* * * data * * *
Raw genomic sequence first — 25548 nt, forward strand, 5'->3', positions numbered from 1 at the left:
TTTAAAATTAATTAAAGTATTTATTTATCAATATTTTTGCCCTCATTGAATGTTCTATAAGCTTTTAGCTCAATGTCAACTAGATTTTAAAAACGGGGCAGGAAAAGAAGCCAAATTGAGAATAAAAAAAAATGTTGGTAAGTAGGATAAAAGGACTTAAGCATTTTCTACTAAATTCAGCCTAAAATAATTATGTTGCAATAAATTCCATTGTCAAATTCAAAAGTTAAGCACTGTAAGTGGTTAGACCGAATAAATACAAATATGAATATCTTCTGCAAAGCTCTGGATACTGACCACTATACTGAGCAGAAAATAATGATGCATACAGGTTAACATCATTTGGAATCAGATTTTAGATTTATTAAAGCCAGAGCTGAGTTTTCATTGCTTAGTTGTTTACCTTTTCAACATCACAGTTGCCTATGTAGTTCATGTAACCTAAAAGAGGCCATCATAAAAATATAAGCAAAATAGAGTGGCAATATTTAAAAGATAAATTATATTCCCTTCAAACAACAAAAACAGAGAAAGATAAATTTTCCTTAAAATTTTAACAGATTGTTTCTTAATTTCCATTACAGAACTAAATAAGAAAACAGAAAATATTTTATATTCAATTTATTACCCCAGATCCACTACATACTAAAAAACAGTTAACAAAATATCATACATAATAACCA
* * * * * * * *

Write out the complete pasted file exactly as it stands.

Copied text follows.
Raw genomic sequence first — 25548 nt, forward strand, 5'->3', positions numbered from 1 at the left:
TTTAAAATTAATTAAAGTATTTATTTATCAATATTTTTGCCCTCATTGAATGTTCTATAAGCTTTTAGCTCAATGTCAACTAGATTTTAAAAACGGGGCAGGAAAAGAAGCCAAATTGAGAATAAAAAAAAATGTTGGTAAGTAGGATAAAAGGACTTAAGCATTTTCTACTAAATTCAGCCTAAAATAATTATGTTGCAATAAATTCCATTGTCAAATTCAAAAGTTAAGCACTGTAAGTGGTTAGACCGAATAAATACAAATATGAATATCTTCTGCAAAGCTCTGGATACTGACCACTATACTGAGCAGAAAATAATGATGCATACAGGTTAACATCATTTGGAATCAGATTTTAGATTTATTAAAGCCAGAGCTGAGTTTTCATTGCTTAGTTGTTTACCTTTTCAACATCACAGTTGCCTATGTAGTTCATGTAACCTAAAAGAGGCCATCATAAAAATATAAGCAAAATAGAGTGGCAATATTTAAAAGATAAATTATATTCCCTTCAAACAACAAAAACAGAGAAAGATAAATTTTCCTTAAAATTTTAACAGATTGTTTCTTAATTTCCATTACAGAACTAAATAAGAAAACAGAAAATATTTTATATTCAATTTATTACCCCAGATCCACTACATACTAAAAAACAGTTAACAAAATATCATACATAATAACCA